'The Miser and Other Plays: A New Selection'
By Jean-Baptiste Moliere (Author), David Coward (Editor, Translator, Introduction), John Wood (Translator)
This volume of Moliere's dramatic commentaries on society presents 'The Miser', a misguided hero who obsessively disrupts the lives of those around him. 'The School for Wives' is newly translated for this edition and was fiercely denounced as impious and vulgar. Moliere's response to his detractors became 'The School for Wives Criticized'. Even more alarming to critics was his version of 'Don Juan'. In 'The Hypochondriac', he produced an outrageous expose of medicine.
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Jean-Baptiste Poquelin, also known by his stage name, Molière, was a French playwright and actor who is considered one of the greatest masters of comedy in Western literature. Among Molière's best-known dramas are Le Misanthrope, (The Misanthrope), L'Ecole des femmes (The School for Wives), Tartuffe ou l'Imposteur, (Tartuffe or the Hypocrite), L'Avare ou l'École du mensonge (The Miser), Le Malade imaginaire (The Imaginary Invalid), and Le Bourgeois Gentilhomme (The Bourgeois Gentleman).
From a prosperous family and having studied at the Jesuit Clermont College (now Lycée Louis-le-Grand), Molière was well suited to begin a life in the theatre. Thirteen years as an itinerant actor helped to polish his comic abilities while he also began writing, combining Commedia dell'Arte elements with the more refined French comedy.
Through the patronage of a few aristocrats including the brother of Louis XIV, Molière procured a command performance before the King at the Louvre. Performing a classic play by Pierre Corneille and a farce of his own, Le Docteur amoureux (The Doctor in Love), Molière was granted the use of Salle du Petit-Bourbon at the Louvre, a spacious room appointed for theatrical performances. Later, Molière was granted the use of the Palais-Royal. In both locations he found success among the Parisians with plays such as Les Précieuses ridicules (The Affected Ladies), L'École des maris (The School for Husbands) andL'École des femmes (The School for Wives). This royal favour brought a royal pension to his troupe and the title "Troupe du Roi" (The King's Troupe). Molière continued as the official author of court entertainments.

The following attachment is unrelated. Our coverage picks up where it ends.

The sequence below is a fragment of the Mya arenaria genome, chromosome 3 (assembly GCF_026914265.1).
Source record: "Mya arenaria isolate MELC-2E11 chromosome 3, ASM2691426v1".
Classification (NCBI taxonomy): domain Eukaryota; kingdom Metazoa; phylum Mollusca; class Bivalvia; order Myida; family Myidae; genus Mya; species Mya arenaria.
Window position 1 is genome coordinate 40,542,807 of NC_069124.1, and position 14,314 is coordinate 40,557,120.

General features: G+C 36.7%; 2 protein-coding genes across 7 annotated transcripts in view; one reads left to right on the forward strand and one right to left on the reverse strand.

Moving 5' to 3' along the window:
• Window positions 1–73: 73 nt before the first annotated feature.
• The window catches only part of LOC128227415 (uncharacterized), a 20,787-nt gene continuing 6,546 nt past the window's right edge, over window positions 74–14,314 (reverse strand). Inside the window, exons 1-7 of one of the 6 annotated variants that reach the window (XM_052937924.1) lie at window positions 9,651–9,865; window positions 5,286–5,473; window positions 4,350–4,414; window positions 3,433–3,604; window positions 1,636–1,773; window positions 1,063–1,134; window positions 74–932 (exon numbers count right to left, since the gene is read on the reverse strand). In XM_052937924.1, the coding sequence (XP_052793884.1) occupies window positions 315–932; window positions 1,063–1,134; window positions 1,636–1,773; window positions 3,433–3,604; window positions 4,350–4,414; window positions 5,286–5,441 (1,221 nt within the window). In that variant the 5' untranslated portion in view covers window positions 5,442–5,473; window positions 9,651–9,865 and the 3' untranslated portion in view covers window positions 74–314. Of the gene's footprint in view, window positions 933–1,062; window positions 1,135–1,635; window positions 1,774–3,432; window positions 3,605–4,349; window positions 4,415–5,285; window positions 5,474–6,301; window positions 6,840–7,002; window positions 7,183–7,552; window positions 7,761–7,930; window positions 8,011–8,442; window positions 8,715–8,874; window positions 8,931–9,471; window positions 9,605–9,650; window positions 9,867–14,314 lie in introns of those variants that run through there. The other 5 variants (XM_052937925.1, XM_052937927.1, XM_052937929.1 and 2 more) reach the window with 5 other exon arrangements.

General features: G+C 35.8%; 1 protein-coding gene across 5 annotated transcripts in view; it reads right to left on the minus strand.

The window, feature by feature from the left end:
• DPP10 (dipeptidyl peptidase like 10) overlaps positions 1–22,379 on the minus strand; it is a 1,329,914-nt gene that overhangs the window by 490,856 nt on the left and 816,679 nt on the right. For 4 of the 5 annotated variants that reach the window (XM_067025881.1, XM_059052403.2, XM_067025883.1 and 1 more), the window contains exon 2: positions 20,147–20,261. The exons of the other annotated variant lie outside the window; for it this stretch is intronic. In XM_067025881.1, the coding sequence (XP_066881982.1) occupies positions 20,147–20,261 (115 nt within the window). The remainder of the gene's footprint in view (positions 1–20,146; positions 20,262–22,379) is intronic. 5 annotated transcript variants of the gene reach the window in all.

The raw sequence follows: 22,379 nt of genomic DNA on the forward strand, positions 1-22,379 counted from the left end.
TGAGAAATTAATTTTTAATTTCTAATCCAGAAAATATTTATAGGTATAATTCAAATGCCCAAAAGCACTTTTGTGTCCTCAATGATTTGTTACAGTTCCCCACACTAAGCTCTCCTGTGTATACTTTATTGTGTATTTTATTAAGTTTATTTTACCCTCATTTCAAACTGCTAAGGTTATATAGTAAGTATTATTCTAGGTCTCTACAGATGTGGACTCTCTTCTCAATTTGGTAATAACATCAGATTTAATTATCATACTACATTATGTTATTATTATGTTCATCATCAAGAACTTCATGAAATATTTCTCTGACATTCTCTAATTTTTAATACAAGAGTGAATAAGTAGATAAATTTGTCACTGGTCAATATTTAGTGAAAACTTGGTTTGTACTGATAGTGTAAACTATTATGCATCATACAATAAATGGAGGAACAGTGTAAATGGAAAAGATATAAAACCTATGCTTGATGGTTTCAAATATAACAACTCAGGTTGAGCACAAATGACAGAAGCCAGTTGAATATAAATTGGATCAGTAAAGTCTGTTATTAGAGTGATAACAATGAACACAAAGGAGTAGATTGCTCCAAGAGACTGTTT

Though he received the adulation of the court and Parisians, Molière's satires attracted criticisms from moralists and the Church. Tartuffe ou l'Imposteur (Tartuffe or the Hypocrite)and its attack on religious hypocrisy roundly received condemnations from the Church while Don Juan was banned from performance. Molière's hard work in so many theatrical capacities began to take its toll on his health and, by 1667, he was forced to take a break from the stage. In 1673, during a production of his final play, Le Malade imaginaire (The Imaginary Invalid), Molière, who suffered from pulmonary tuberculosis, was seized by a coughing fit and a haemorrhage while playing the hypochondriac Argan. He finished the performance but collapsed again and died a few hours later. In his time in Paris, Molière had completely reformed French comedy.
Note: 'The Great Books of the Western World' recommends Molière's 'The Miser', 'The School for Wives' both contained in this edition)